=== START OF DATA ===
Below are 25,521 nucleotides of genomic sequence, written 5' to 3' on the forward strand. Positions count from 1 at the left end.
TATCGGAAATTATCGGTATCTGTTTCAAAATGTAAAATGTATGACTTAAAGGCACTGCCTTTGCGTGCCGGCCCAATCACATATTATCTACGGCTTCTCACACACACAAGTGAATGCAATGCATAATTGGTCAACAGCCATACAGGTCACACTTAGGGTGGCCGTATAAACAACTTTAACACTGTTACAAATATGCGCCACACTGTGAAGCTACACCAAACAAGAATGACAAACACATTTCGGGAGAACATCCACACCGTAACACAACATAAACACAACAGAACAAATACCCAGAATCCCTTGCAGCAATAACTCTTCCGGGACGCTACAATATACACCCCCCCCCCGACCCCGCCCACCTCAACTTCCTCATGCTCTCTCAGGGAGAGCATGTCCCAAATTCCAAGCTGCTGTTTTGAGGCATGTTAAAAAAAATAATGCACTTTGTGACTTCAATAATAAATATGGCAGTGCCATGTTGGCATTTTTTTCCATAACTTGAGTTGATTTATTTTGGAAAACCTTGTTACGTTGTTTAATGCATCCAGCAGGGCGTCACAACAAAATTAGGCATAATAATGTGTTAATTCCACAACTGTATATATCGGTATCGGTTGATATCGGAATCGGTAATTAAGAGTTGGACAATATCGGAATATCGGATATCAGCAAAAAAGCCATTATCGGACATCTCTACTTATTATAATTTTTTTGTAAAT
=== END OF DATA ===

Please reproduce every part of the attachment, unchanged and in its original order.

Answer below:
Below are 25,521 nucleotides of genomic sequence, written 5' to 3' on the forward strand. Positions count from 1 at the left end.
TATCGGAAATTATCGGTATCTGTTTCAAAATGTAAAATGTATGACTTAAAGGCACTGCCTTTGCGTGCCGGCCCAATCACATATTATCTACGGCTTCTCACACACACAAGTGAATGCAATGCATAATTGGTCAACAGCCATACAGGTCACACTTAGGGTGGCCGTATAAACAACTTTAACACTGTTACAAATATGCGCCACACTGTGAAGCTACACCAAACAAGAATGACAAACACATTTCGGGAGAACATCCACACCGTAACACAACATAAACACAACAGAACAAATACCCAGAATCCCTTGCAGCAATAACTCTTCCGGGACGCTACAATATACACCCCCCCCCCGACCCCGCCCACCTCAACTTCCTCATGCTCTCTCAGGGAGAGCATGTCCCAAATTCCAAGCTGCTGTTTTGAGGCATGTTAAAAAAAATAATGCACTTTGTGACTTCAATAATAAATATGGCAGTGCCATGTTGGCATTTTTTTCCATAACTTGAGTTGATTTATTTTGGAAAACCTTGTTACGTTGTTTAATGCATCCAGCAGGGCGTCACAACAAAATTAGGCATAATAATGTGTTAATTCCACAACTGTATATATCGGTATCGGTTGATATCGGAATCGGTAATTAAGAGTTGGACAATATCGGAATATCGGATATCAGCAAAAAAGCCATTATCGGACATCTCTACTTATTATAATTTTTTTGTAAAT